It's 10 o'clock in the morning, and already I am dressed for success.
I've put on a freshly ironed white-collared shirt, a slick gray suit with jacket and pants, a "Bobcat" blue tie and black dress shoes. My hair is combed, my face is closely shaved and my cologne is applied in full force.
Am I prepping for a date? Nope, I'm dressing up for a job interview.
Many people in Merced County -- from the students at the UC to the residents of Planada to those living in Los Banos and everywhere in between -- have gone through a similar process. We all want a job with the accompanying paycheck, and we're willing to clean up our acts to get it.
Merced County has been one of the hardest-hit areas of the nation in this recession. Unemployment is a staggering 17.4 percent, according to the state Employment Development Department. This places Merced third among California counties with the highest unemployment rates, beating both the statewide rate, 12.4 percent, and the nationwide rate, 9.5 percent.
These figures mean that, of those reading this newspaper, roughly one out of every five of you have put on your best clothes and put your best foot forward in an effort to find a job.
The key is putting that foot forward, and then the next one. We need to actively seek out any possible job.
Despite the high statistics that would say otherwise, there are jobs in the area -- you have to ask for them if you're going to have a chance to get one.
Before I went in for my latest interview, I had gone to restaurants and clothing stores asking if they were hiring.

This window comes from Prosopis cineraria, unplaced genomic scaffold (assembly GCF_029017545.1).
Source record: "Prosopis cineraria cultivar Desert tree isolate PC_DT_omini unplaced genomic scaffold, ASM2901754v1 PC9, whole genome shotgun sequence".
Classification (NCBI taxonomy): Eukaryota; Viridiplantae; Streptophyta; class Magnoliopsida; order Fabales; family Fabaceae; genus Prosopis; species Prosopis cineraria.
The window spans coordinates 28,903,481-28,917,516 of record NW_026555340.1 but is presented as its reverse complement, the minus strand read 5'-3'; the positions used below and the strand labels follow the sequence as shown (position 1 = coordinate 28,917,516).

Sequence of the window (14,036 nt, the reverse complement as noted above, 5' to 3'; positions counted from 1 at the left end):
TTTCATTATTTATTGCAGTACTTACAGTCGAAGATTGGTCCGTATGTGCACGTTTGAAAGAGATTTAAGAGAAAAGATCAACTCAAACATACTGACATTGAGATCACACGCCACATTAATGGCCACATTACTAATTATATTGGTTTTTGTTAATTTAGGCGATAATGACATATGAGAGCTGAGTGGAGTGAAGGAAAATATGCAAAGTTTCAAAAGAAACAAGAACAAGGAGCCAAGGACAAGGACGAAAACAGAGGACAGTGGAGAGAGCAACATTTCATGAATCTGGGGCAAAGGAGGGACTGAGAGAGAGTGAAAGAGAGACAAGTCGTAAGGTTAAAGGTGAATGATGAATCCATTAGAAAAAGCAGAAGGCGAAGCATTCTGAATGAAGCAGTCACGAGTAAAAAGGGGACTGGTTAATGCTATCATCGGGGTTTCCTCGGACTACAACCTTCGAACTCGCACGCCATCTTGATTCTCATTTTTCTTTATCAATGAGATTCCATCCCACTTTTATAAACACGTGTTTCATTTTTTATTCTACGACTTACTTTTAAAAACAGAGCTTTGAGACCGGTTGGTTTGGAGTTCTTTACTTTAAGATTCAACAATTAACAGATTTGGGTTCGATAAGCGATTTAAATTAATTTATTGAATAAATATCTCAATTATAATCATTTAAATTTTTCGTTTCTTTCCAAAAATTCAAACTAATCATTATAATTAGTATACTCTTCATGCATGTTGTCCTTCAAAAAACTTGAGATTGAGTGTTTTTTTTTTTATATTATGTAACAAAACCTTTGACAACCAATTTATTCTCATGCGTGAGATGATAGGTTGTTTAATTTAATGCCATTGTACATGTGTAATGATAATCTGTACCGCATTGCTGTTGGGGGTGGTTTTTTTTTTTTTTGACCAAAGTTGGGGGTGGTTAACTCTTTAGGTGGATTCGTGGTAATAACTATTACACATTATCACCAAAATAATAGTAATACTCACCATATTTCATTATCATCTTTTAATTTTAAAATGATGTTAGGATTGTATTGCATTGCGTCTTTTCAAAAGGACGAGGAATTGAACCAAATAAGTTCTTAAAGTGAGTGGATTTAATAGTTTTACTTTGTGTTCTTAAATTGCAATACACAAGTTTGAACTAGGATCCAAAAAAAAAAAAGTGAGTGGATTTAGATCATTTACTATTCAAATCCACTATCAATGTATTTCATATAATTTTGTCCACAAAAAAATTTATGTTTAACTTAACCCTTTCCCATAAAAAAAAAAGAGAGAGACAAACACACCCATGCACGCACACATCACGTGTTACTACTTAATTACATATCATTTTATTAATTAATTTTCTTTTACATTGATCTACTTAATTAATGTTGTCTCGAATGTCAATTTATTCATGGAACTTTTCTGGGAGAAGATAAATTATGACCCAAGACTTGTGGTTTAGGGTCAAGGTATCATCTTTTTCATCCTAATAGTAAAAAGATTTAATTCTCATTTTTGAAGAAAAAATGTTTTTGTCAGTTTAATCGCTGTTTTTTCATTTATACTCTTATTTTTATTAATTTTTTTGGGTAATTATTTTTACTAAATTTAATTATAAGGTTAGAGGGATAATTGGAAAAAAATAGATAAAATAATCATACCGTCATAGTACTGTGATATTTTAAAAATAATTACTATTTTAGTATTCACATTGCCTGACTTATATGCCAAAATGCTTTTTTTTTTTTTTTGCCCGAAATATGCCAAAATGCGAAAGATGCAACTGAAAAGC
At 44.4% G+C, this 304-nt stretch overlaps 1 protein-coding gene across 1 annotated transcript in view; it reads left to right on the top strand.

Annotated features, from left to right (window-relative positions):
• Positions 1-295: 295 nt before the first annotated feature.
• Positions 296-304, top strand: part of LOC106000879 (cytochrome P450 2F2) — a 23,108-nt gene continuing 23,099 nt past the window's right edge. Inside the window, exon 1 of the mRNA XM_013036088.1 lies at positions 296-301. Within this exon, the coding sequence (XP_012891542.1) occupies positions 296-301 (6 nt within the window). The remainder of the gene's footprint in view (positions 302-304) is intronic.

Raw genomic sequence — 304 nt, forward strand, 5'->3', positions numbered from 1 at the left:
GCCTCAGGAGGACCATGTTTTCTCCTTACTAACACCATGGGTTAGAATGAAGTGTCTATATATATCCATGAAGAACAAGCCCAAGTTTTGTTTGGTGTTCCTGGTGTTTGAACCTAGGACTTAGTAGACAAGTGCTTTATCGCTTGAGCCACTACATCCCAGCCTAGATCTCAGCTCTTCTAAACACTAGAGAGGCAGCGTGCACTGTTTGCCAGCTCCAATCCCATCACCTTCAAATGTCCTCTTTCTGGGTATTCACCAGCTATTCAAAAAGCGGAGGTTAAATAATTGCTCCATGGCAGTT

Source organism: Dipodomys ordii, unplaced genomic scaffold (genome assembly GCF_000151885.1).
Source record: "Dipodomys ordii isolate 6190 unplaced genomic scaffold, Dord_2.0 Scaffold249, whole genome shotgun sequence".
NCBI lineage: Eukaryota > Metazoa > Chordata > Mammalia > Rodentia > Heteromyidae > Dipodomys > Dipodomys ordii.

In fact, one of my first opportunities came from an open interview I had at a local fast-food restaurant that I only knew about because I asked the person at the counter if they were hiring.
UC Merced students have built-in opportunities. The UC itself offers work-study programs and various other jobs on campus for deserving students. Many of these jobs go to students who are most in need of financial assistance.
To get one of these positions, students don't even necessarily need to clean up, since the process is taken care of electronically with acceptance or rejection usually the first response. Those who can't demonstrate a need or who don't live on campus -- like yours truly -- have to look for other openings.
Many opportunities can be found with professors, who often know of specific jobs or paid internships. Getting one of those jobs or internships also takes preparation.
First, have a resume. It's important to record all your information, including job experience, on paper and bring it with you. When I interviewed at one fast-food restaurant that had attracted dozens of applicants, I was told I was the only one who brought a resume. They appreciated it enough to call me back for another interview.
Next, be on time.
My sister goes to UC Berkeley, where they tell time differently. They start everything 10 minutes late -- "Berkeley Time," they call it.
However, out here in the Valley, we know what time it is. It's time to go work, if someone will give us the chance, and that means being punctual to any appointment with an employer.
Finally, it does pay to dress and look like you really do want a job. Going in with a full-blown designer suit, though, is a bit much for a burger-flipping job.
A look that always scores high with employers would be business casual -- for both guys and gals -- which means clean, pressed clothes, good grooming and a nice, firm handshake.
Hopefully, they'll be shaking your hand and giving you a date to start your new job.
William Dunbar, from Modesto, is an undeclared major at UC Merced and hopes to be successful someday in his future profession.